Obama and Bill Clinton to campaign together in three states, including Ohio

WASHINGTON - President Barack Obama and Bill Clinton will campaign together Monday, opening the final full week before Election Day with a three-state battleground blitz.

The joint rallies underscore Clinton's role as perhaps Obama's most important surrogate in the tightly contested White House race with Republican Mitt Romney. In campaign events, television advertisements and a well-regarded speech at the Democratic convention, the former president has been a chief defender of Obama's economic record, winning praise for sometimes explaining that record better than Obama himself.

The two will headline rallies Monday in Orlando, Fla., Youngstown, Ohio, and Prince William County, Va. It's the first time Obama and Clinton will campaign together during this election, though they have shared the stage at fundraisers and appeared together briefly at the party convention.

The three states are among the biggest electoral prizes up for grabs in the Nov. 6 election. Polls show Obama has an edge in Ohio, but Romney has whittled away the president's earlier leads in Florida and Virginia.

For Obama and Clinton, the rallies serve as another benchmark in a year that has solidified their transition from political rivals to allies.

Following his convention speech, Clinton has made a series of solo appearances on Obama's behalf. A high-profile event in Ohio last week also featured Bruce Springsteen.

Clinton has also appeared in campaign ads, including one out this week where the former president argues that Obama "got it right" with his economic agenda. And he's helped both Obama's campaign and the main super political action committee supporting him raise money.\

Obama advisers are banking that Clinton's presence on the campaign trail will shore up the Democratic base. And they hope undecided voters will draw a connection between Obama's policies and the ones Clinton pushed when he presided over a thriving economy.

Print this article Back to Top

Comments

Related Stories

President Barack Obama tells Pope Francis he is a President Barack Obama tells Pope Francis he is a 'great admirer'

President Barack Obama called himself a "great admirer" of Pope Francis as he sat down at the Vatican Thursday.

Putin defends Crimean vote, blasts West Putin defends Crimean vote, blasts West

President Vladimir Putin on Tuesday fiercely defended Russia's move to annex Crimea, saying the rights of ethnic Russians have been abused by the new Ukrainian government.

 

Republican deficit hawks pan President Obama Republican deficit hawks pan President Obama's $3.9T budget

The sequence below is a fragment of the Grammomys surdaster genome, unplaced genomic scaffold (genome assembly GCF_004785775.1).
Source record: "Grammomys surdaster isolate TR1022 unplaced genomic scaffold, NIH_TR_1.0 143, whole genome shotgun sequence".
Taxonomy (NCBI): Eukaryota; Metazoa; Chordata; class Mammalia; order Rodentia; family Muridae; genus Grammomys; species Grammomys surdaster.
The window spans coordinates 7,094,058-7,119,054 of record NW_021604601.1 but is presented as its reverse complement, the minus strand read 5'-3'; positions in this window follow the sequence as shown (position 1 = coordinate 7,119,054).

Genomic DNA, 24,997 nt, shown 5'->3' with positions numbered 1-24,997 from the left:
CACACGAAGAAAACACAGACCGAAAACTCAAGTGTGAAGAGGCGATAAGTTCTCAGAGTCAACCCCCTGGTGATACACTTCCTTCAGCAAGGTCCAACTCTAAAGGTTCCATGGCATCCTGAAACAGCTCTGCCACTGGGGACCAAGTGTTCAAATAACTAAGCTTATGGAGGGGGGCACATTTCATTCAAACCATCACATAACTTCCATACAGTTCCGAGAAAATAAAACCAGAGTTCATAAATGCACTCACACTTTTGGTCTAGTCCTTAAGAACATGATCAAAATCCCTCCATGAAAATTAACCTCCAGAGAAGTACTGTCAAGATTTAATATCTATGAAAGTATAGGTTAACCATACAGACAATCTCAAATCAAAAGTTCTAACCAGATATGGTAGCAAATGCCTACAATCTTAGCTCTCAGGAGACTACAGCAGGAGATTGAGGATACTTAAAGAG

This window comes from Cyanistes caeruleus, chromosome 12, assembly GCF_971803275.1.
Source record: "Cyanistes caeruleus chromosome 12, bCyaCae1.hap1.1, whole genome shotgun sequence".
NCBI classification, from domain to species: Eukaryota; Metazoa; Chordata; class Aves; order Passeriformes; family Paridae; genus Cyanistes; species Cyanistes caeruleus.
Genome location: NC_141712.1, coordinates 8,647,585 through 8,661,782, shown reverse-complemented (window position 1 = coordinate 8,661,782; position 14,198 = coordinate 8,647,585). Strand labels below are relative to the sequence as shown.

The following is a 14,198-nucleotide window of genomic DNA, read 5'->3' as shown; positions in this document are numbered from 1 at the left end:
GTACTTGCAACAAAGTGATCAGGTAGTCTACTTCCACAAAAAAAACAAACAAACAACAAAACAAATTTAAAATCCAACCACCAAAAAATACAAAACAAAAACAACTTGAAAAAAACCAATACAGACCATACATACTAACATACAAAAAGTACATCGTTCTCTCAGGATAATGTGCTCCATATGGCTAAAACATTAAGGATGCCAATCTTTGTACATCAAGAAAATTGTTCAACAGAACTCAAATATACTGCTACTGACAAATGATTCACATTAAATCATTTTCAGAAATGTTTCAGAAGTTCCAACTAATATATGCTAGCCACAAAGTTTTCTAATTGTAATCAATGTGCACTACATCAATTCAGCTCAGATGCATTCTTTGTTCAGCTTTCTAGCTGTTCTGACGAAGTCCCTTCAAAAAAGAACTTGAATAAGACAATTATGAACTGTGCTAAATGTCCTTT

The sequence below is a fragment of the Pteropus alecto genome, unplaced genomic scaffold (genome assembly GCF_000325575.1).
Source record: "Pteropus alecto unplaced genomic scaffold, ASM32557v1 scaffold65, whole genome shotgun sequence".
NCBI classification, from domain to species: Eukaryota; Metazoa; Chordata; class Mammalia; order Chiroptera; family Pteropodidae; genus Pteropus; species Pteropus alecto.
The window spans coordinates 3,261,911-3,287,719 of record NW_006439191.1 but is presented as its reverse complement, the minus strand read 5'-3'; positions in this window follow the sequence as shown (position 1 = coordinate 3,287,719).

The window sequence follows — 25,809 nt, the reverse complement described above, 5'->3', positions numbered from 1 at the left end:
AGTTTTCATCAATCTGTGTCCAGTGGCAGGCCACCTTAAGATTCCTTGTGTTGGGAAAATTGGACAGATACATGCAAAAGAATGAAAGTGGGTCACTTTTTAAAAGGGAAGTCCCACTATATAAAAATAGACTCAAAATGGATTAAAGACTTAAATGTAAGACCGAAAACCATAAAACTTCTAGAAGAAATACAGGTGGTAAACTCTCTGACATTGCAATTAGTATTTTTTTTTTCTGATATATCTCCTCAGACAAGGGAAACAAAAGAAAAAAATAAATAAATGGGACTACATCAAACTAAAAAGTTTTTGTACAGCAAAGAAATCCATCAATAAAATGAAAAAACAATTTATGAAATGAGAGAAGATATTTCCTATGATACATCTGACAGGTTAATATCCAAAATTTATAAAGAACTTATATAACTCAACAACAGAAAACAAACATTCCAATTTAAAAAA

Republicans are dismissing President Barack Obama's new $3.9 trillion budget.

Obama threatens Karzai with full U.S. withdrawal from Afghanistan Obama threatens Karzai with full U.S. withdrawal from Afghanistan

President Barack Obama is ordering the Pentagon to accelerate planning for a full U.S. troop withdrawal from Afghanistan.

Addressable TV lets advertisers pinpoint specific homes for commercials Addressable TV lets advertisers pinpoint specific homes for commercials

Addressable TV lets advertisers pinpoint specific homes for commercials.

Scholars: Eleanor Roosevelt was the best first lady; Michelle Obama ranks 5th Scholars: Eleanor Roosevelt was the best first lady; Michelle Obama ranks 5th

A survey of academics has found that Eleanor Roosevelt was the nation's best first lady. Michelle Obama ranks fifth.

As Obama backs wage hike, a look at state efforts As Obama backs wage hike, a look at state efforts

President Barack Obama said in his State of the Union address Tuesday that he will sign an executive order setting the minimum wage for workers covered by new federal contracts at $10.10 an hour, a big jump from the current federal minimum of $7.25. Obama hopes his order will spur Congress to increase the minimum wage for all employees.

Obama touts plans on contractor wages, retirement Obama touts plans on contractor wages, retirement

President Barack Obama is promoting his newly unveiled plans to boost wages for some workers and help Americans save for retirement -- no action from Congress necessary.

The new face of food stamps: working-age Americans The new face of food stamps: working-age Americans

In a first, working-age people now make up the majority in U.S. households that rely on food stamps -- a switch from a few years ago, when children and the elderly were the main recipients.

Five things to know about the State of the Union Five things to know about the State of the Union

State of the Union night is coming up. Time to set the record straight on a few things: Yup, Bill Clinton really was the most long-winded. Nope, it doesn't have to be a speech. And, in truth, this "annual" event doesn't happen every year.